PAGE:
"Truth and Integrity in State Budgeting," which evaluates all states' budget practices for fiscal years 2015 through 2017.
Like most states, Mississippi has a fiscal year that runs from July through June. So, the period covered by the report for Mississippi is July 1, 2014, through June 30, 2017.
The report examines how states forecast the amount of money they will have available to spend. It looks at how states write their budgets, including whether they use recurring sources of money rather than sources that are "one-time infusions" of cash.
The report also looks at obligations such as government pensions and at whether states maintain financial reserves, commonly known as rainy day funds. States are also graded on transparency.
"Faced with constitutional, statutory, or customary requirements for annually balanced budgets, a large number of states have been forced to reduce or reallocate spending," the report says. "The potential to defer or obfuscate in making these adjustments is very real. That is why the need for comprehensive and accurate accounting and transparent reporting of the financial positions of individual states is even more compelling."
Each state receives a report card, with A as the highest grade and F the lowest.
Mississippi received mostly B's for its three-year averages. It was among the 21 states receiving a three-year average of an A for the category of budget maneuvers.
The report says maneuvers can include balancing the budget by using one-time sources of revenue and by tapping into special funds to pad the budget's general fund. The general fund covers most bigticket expenses, including education.
Special funds can come from fees people pay that are supposed to fund specific services or agencies.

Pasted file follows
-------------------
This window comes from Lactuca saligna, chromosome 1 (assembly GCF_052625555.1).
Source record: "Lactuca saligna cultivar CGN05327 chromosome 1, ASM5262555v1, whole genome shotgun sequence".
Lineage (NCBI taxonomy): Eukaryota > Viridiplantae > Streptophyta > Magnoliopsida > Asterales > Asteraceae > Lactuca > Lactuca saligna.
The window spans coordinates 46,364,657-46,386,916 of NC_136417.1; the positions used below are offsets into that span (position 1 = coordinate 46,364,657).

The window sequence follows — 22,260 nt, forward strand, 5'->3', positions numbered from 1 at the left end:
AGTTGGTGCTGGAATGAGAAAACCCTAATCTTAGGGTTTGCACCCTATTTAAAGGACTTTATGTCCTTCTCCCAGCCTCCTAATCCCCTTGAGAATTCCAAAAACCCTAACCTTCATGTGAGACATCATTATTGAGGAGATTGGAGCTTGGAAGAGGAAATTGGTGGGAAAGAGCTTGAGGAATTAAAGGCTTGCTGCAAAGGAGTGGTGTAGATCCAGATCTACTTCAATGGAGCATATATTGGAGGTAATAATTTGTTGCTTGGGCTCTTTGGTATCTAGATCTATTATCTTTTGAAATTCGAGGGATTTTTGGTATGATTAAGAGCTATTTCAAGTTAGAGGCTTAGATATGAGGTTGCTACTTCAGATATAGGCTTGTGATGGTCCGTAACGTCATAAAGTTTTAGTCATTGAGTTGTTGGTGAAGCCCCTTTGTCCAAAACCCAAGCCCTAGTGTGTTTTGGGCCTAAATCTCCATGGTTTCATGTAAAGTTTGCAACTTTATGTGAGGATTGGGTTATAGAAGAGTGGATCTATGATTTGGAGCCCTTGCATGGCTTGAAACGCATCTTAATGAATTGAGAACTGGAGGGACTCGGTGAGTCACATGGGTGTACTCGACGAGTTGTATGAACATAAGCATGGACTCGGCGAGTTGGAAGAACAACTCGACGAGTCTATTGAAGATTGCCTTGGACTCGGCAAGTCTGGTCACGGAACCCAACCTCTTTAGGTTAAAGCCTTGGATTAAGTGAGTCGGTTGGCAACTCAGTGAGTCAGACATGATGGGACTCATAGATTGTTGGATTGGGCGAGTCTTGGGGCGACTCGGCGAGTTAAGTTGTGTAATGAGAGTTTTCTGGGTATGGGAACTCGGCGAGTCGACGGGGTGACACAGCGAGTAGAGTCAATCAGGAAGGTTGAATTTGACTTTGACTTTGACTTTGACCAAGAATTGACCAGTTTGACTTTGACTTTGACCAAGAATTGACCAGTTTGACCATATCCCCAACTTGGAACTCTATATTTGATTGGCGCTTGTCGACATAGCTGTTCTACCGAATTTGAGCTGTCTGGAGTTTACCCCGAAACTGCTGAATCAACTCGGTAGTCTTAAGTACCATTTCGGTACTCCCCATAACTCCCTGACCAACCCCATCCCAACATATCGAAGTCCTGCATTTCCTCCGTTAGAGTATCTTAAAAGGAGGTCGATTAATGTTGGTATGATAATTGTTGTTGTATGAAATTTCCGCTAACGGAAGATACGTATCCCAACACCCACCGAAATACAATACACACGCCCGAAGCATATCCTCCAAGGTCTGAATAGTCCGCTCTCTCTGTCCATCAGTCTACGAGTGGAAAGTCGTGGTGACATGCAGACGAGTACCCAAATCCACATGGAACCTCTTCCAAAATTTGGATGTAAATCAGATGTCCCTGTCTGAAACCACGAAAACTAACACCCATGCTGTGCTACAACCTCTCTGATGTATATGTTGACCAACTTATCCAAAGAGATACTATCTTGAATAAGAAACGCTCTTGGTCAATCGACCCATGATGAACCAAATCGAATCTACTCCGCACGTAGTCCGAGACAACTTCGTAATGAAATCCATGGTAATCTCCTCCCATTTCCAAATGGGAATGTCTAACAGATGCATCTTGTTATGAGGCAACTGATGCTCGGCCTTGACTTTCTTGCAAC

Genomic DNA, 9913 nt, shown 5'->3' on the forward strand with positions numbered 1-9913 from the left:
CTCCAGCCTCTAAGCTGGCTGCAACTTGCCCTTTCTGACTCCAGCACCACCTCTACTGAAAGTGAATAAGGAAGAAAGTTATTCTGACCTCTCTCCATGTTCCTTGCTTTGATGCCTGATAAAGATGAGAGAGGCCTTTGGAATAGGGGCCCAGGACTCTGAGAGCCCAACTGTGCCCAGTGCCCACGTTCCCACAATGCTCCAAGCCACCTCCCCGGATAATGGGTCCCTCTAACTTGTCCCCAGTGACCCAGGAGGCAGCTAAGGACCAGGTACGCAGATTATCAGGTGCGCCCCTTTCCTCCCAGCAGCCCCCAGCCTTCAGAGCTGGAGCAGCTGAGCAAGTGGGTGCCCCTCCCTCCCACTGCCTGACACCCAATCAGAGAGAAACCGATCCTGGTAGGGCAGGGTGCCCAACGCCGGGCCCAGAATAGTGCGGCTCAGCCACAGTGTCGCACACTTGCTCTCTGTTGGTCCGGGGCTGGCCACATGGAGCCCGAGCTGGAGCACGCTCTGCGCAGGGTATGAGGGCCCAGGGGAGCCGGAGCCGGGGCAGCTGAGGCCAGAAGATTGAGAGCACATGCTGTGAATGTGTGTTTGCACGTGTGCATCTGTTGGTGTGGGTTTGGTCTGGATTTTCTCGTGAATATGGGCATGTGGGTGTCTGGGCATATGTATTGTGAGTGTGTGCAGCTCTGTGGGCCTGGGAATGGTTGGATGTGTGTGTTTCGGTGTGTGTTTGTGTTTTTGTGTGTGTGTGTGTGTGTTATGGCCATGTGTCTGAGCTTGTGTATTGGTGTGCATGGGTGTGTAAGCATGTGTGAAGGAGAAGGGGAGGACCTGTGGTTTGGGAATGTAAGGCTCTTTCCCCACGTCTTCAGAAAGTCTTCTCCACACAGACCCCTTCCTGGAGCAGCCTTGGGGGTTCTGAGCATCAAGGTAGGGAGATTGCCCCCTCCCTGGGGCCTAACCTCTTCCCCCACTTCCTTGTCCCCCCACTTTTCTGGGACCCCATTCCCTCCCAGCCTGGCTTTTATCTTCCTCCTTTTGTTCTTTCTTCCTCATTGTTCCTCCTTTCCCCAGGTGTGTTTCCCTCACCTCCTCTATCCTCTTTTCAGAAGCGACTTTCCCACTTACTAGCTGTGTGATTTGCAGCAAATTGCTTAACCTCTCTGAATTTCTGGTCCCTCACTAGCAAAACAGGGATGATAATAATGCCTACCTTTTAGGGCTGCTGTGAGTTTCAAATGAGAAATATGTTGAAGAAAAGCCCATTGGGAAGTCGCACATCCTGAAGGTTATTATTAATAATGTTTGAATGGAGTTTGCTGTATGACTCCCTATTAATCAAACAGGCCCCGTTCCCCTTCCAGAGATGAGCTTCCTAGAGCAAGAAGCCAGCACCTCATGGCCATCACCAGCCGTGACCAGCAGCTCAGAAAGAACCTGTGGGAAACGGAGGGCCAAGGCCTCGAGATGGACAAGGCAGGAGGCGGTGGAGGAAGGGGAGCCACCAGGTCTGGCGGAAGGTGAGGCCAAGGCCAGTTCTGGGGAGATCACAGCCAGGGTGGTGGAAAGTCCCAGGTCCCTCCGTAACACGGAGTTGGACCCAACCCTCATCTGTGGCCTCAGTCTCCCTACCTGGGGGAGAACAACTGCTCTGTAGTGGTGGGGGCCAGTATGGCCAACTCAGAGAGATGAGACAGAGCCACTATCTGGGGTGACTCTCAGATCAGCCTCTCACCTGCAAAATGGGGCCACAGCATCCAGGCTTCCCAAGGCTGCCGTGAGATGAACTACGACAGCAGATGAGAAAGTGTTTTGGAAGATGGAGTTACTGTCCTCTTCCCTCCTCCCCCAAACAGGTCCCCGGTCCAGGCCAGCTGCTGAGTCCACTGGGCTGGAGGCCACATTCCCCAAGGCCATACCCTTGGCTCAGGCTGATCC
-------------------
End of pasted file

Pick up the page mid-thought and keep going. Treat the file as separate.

Mississippi received threeyear average of C for budget forecasting, with a C for 2015 and a D for both 2016 and 2017. The report says Mississippi did not follow best practices for making multiyear forecasts of either how much money the state would collect or how much money it would spend.
Republican Gov. Phil Bryant was forced to make multiple rounds of midyear budget cuts during fiscal 2016 and fiscal 2017 because tax collections fell short of expectations. State economist Darrin Webb recently told lawmakers that Mississippi is continuing to recover slowly from the Great Recession, and the state's growth lags significantly behind that of the national economy.
The Joint Legislative Budget Committee recently set an estimate that Mississippi will have slightly less money to spend during fiscal 2019, which starts next July 1, than it has during the current year. The number was based on a recommendation from Webb and four other financial experts.
The Volcker Alliance report notes that many states are stretched by big expenses for Medicaid and public employee pensions. Mississippi is among them.
"The fiscal pressure is not likely to disappear anytime soon," the report says. "The Volcker Alliance's mission in grading states is to highlight those with practices that should be followed nationwide as much as it is to criticize those that fall short. The sheer magnitude of state and local spending — and the fact that much of the local portion comes from state budget appropriation — makes it essential that such expenditures are as transparent as possible, funded responsibly, and not left for future generations to shoulder."